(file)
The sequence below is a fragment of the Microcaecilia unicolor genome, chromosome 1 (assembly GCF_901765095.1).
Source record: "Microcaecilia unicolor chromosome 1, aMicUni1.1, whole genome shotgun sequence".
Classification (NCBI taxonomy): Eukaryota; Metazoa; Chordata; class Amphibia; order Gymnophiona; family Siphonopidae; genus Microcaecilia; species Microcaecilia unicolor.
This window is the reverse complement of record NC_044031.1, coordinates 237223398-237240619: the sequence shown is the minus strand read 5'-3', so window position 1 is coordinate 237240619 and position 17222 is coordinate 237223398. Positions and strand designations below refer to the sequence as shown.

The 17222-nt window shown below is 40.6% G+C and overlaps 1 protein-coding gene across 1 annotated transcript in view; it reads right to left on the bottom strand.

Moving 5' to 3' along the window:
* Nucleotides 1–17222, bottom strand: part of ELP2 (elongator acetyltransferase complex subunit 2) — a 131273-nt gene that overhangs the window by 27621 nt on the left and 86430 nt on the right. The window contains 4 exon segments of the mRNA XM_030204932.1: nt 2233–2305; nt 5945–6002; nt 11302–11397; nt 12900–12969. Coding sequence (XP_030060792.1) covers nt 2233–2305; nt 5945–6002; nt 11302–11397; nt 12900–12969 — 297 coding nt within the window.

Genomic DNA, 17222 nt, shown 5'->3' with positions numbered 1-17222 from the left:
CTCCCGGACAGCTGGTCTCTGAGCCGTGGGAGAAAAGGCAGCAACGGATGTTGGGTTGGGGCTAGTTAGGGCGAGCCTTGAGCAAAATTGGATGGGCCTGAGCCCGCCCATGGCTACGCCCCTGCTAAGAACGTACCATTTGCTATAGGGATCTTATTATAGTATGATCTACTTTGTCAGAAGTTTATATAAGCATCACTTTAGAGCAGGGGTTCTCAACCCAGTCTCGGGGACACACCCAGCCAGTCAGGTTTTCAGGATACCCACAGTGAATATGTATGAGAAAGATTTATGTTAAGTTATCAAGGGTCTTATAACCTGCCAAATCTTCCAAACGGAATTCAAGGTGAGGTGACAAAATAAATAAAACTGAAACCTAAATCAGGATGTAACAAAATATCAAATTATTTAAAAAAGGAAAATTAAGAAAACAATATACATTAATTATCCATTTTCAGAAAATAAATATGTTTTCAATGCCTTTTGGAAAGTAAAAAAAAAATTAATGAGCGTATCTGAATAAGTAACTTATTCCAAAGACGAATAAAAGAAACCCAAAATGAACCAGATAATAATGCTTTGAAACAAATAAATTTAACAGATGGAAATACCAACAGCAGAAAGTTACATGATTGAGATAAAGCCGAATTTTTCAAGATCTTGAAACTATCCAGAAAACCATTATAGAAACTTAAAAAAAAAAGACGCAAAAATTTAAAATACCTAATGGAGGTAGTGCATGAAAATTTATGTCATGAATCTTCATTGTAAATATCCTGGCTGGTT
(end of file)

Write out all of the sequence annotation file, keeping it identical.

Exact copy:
The sequence below is a fragment of the Microcaecilia unicolor genome, chromosome 1 (assembly GCF_901765095.1).
Source record: "Microcaecilia unicolor chromosome 1, aMicUni1.1, whole genome shotgun sequence".
Classification (NCBI taxonomy): Eukaryota; Metazoa; Chordata; class Amphibia; order Gymnophiona; family Siphonopidae; genus Microcaecilia; species Microcaecilia unicolor.
This window is the reverse complement of record NC_044031.1, coordinates 237223398-237240619: the sequence shown is the minus strand read 5'-3', so window position 1 is coordinate 237240619 and position 17222 is coordinate 237223398. Positions and strand designations below refer to the sequence as shown.

The 17222-nt window shown below is 40.6% G+C and overlaps 1 protein-coding gene across 1 annotated transcript in view; it reads right to left on the bottom strand.

Moving 5' to 3' along the window:
* Nucleotides 1–17222, bottom strand: part of ELP2 (elongator acetyltransferase complex subunit 2) — a 131273-nt gene that overhangs the window by 27621 nt on the left and 86430 nt on the right. The window contains 4 exon segments of the mRNA XM_030204932.1: nt 2233–2305; nt 5945–6002; nt 11302–11397; nt 12900–12969. Coding sequence (XP_030060792.1) covers nt 2233–2305; nt 5945–6002; nt 11302–11397; nt 12900–12969 — 297 coding nt within the window.

Genomic DNA, 17222 nt, shown 5'->3' with positions numbered 1-17222 from the left:
CTCCCGGACAGCTGGTCTCTGAGCCGTGGGAGAAAAGGCAGCAACGGATGTTGGGTTGGGGCTAGTTAGGGCGAGCCTTGAGCAAAATTGGATGGGCCTGAGCCCGCCCATGGCTACGCCCCTGCTAAGAACGTACCATTTGCTATAGGGATCTTATTATAGTATGATCTACTTTGTCAGAAGTTTATATAAGCATCACTTTAGAGCAGGGGTTCTCAACCCAGTCTCGGGGACACACCCAGCCAGTCAGGTTTTCAGGATACCCACAGTGAATATGTATGAGAAAGATTTATGTTAAGTTATCAAGGGTCTTATAACCTGCCAAATCTTCCAAACGGAATTCAAGGTGAGGTGACAAAATAAATAAAACTGAAACCTAAATCAGGATGTAACAAAATATCAAATTATTTAAAAAAGGAAAATTAAGAAAACAATATACATTAATTATCCATTTTCAGAAAATAAATATGTTTTCAATGCCTTTTGGAAAGTAAAAAAAAAATTAATGAGCGTATCTGAATAAGTAACTTATTCCAAAGACGAATAAAAGAAACCCAAAATGAACCAGATAATAATGCTTTGAAACAAATAAATTTAACAGATGGAAATACCAACAGCAGAAAGTTACATGATTGAGATAAAGCCGAATTTTTCAAGATCTTGAAACTATCCAGAAAACCATTATAGAAACTTAAAAAAAAAAGACGCAAAAATTTAAAATACCTAATGGAGGTAGTGCATGAAAATTTATGTCATGAATCTTCATTGTAAATATCCTGGCTGGTT